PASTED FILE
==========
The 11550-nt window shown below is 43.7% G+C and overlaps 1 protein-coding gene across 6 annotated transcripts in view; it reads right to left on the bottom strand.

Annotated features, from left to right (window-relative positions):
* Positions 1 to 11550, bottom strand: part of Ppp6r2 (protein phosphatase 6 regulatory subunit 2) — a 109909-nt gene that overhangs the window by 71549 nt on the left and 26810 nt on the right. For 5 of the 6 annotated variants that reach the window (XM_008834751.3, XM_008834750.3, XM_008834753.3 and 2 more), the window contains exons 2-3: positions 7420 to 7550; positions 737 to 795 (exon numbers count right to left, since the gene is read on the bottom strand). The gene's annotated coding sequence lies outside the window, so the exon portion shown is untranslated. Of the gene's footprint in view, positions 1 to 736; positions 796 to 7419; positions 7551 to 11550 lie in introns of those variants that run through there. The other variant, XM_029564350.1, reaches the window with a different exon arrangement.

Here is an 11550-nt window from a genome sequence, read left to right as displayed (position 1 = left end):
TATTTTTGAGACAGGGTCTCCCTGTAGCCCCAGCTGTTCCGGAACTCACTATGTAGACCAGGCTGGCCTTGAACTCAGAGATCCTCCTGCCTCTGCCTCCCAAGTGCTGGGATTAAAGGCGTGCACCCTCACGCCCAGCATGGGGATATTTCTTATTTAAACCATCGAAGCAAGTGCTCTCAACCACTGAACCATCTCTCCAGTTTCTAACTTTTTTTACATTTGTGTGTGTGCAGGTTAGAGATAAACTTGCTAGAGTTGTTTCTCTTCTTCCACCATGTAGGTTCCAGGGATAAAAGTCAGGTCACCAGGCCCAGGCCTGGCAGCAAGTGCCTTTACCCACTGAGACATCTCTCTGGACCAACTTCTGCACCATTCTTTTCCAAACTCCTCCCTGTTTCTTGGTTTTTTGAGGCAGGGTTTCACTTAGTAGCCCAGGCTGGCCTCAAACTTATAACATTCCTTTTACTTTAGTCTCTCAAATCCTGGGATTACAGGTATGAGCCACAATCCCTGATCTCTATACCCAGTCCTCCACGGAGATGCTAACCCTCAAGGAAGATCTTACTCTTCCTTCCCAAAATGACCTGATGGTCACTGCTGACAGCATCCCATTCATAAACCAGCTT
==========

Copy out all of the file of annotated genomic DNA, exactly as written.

The 11550-nt window shown below is 43.7% G+C and overlaps 1 protein-coding gene across 6 annotated transcripts in view; it reads right to left on the bottom strand.

Annotated features, from left to right (window-relative positions):
* Positions 1 to 11550, bottom strand: part of Ppp6r2 (protein phosphatase 6 regulatory subunit 2) — a 109909-nt gene that overhangs the window by 71549 nt on the left and 26810 nt on the right. For 5 of the 6 annotated variants that reach the window (XM_008834751.3, XM_008834750.3, XM_008834753.3 and 2 more), the window contains exons 2-3: positions 7420 to 7550; positions 737 to 795 (exon numbers count right to left, since the gene is read on the bottom strand). The gene's annotated coding sequence lies outside the window, so the exon portion shown is untranslated. Of the gene's footprint in view, positions 1 to 736; positions 796 to 7419; positions 7551 to 11550 lie in introns of those variants that run through there. The other variant, XM_029564350.1, reaches the window with a different exon arrangement.

Here is an 11550-nt window from a genome sequence, read left to right as displayed (position 1 = left end):
TATTTTTGAGACAGGGTCTCCCTGTAGCCCCAGCTGTTCCGGAACTCACTATGTAGACCAGGCTGGCCTTGAACTCAGAGATCCTCCTGCCTCTGCCTCCCAAGTGCTGGGATTAAAGGCGTGCACCCTCACGCCCAGCATGGGGATATTTCTTATTTAAACCATCGAAGCAAGTGCTCTCAACCACTGAACCATCTCTCCAGTTTCTAACTTTTTTTACATTTGTGTGTGTGCAGGTTAGAGATAAACTTGCTAGAGTTGTTTCTCTTCTTCCACCATGTAGGTTCCAGGGATAAAAGTCAGGTCACCAGGCCCAGGCCTGGCAGCAAGTGCCTTTACCCACTGAGACATCTCTCTGGACCAACTTCTGCACCATTCTTTTCCAAACTCCTCCCTGTTTCTTGGTTTTTTGAGGCAGGGTTTCACTTAGTAGCCCAGGCTGGCCTCAAACTTATAACATTCCTTTTACTTTAGTCTCTCAAATCCTGGGATTACAGGTATGAGCCACAATCCCTGATCTCTATACCCAGTCCTCCACGGAGATGCTAACCCTCAAGGAAGATCTTACTCTTCCTTCCCAAAATGACCTGATGGTCACTGCTGACAGCATCCCATTCATAAACCAGCTT